published on Journal of European Public Policy 26(9), 1253-1272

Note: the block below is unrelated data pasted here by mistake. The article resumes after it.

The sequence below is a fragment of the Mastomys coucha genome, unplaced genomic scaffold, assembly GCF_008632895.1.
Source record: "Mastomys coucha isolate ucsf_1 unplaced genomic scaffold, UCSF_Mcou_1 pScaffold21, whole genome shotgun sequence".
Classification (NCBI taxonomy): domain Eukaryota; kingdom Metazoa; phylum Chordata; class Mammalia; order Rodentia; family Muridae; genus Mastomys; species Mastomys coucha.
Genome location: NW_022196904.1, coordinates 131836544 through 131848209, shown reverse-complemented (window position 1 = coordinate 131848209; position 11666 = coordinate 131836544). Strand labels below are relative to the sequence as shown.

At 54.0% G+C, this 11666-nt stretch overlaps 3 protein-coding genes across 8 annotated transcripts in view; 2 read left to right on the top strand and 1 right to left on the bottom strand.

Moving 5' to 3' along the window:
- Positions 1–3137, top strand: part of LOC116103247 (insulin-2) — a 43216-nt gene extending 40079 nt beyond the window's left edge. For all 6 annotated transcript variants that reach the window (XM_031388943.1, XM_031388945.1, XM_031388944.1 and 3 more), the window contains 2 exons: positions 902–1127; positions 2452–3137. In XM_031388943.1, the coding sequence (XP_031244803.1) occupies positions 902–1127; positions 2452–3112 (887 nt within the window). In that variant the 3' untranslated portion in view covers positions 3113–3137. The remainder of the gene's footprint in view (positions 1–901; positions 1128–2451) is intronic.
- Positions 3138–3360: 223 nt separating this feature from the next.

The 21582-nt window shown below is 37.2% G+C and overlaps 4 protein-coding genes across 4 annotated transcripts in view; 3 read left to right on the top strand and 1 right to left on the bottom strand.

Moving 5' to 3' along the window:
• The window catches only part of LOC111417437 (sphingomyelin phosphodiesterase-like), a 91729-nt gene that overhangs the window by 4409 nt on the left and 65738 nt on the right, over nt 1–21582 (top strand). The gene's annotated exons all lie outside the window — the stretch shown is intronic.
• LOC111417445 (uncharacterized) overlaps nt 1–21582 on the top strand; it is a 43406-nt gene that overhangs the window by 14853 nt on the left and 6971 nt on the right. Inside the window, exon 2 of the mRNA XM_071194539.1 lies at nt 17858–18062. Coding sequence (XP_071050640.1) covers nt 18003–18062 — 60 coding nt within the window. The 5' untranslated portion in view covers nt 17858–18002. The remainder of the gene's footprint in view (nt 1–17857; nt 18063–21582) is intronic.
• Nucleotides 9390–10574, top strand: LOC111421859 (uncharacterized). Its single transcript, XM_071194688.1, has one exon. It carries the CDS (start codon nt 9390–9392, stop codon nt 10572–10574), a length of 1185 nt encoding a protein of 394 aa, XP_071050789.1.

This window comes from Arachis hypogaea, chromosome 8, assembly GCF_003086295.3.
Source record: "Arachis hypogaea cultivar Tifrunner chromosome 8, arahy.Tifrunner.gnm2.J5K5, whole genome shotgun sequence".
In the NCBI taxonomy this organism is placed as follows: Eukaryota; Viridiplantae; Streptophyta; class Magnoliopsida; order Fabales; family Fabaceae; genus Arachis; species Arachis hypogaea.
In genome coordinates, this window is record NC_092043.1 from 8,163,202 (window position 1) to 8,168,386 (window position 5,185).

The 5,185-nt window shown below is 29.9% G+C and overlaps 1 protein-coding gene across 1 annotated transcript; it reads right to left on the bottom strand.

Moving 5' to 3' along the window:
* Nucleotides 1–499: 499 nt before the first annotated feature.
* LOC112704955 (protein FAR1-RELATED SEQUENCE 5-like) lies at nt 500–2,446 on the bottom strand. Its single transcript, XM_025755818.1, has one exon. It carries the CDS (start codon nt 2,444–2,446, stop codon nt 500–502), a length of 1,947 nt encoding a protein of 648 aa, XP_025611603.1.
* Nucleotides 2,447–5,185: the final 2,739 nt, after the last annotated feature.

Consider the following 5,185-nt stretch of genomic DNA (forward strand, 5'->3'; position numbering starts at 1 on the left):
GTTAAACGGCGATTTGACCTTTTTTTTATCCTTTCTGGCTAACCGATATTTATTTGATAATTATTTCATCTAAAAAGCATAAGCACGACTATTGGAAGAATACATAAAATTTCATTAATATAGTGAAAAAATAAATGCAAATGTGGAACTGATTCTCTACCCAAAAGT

Under the umbrella of Capacity Building in Support of Security and Development (CBSD), the EU provides equipment and infrastructure to the armed forces of partner countries. The 2017 reform of the Instrument contributing to Stability and Peace (IcSP) to implement CBSD represents a remarkable integrative step at the interface of EU security and development policy. This article explains the IcSP reform through a neofunctionalist lens. It argues that the extension of the Commission’s competences in EU security affairs can be explained by the interaction of functional and cultivated spillover pressures. Functional discrepancies between the CSDP framework and EU development policy created strong pressures for further integrative steps. Moreover, the Commission exerted strong pressures for adopting its proposal for implementing CBSD through the IcSP by drawing on a combination of strategic coalition-building, bargaining tactics and community framing. The case illustrates neofunctionalism’s potential to explain EU external policy integration.